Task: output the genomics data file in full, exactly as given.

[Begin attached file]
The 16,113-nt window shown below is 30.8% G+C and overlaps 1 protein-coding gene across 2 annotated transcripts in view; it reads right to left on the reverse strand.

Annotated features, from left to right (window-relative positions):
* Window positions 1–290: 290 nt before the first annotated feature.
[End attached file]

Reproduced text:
The 16,113-nt window shown below is 30.8% G+C and overlaps 1 protein-coding gene across 2 annotated transcripts in view; it reads right to left on the reverse strand.

Annotated features, from left to right (window-relative positions):
* Window positions 1–290: 290 nt before the first annotated feature.